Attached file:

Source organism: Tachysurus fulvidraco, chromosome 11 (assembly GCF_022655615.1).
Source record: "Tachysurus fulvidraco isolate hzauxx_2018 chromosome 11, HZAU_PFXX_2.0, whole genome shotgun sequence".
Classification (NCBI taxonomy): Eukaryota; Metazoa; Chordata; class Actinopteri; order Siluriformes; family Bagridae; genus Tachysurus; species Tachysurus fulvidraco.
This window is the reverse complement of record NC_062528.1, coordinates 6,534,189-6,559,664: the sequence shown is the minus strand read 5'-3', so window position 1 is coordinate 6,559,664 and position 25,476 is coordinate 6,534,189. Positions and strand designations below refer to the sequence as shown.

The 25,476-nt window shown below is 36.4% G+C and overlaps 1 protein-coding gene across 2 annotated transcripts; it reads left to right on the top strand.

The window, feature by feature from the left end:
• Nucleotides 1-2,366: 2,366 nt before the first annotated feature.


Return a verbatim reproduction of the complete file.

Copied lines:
Source organism: Tachysurus fulvidraco, chromosome 11 (assembly GCF_022655615.1).
Source record: "Tachysurus fulvidraco isolate hzauxx_2018 chromosome 11, HZAU_PFXX_2.0, whole genome shotgun sequence".
Classification (NCBI taxonomy): Eukaryota; Metazoa; Chordata; class Actinopteri; order Siluriformes; family Bagridae; genus Tachysurus; species Tachysurus fulvidraco.
This window is the reverse complement of record NC_062528.1, coordinates 6,534,189-6,559,664: the sequence shown is the minus strand read 5'-3', so window position 1 is coordinate 6,559,664 and position 25,476 is coordinate 6,534,189. Positions and strand designations below refer to the sequence as shown.

The 25,476-nt window shown below is 36.4% G+C and overlaps 1 protein-coding gene across 2 annotated transcripts; it reads left to right on the top strand.

The window, feature by feature from the left end:
• Nucleotides 1-2,366: 2,366 nt before the first annotated feature.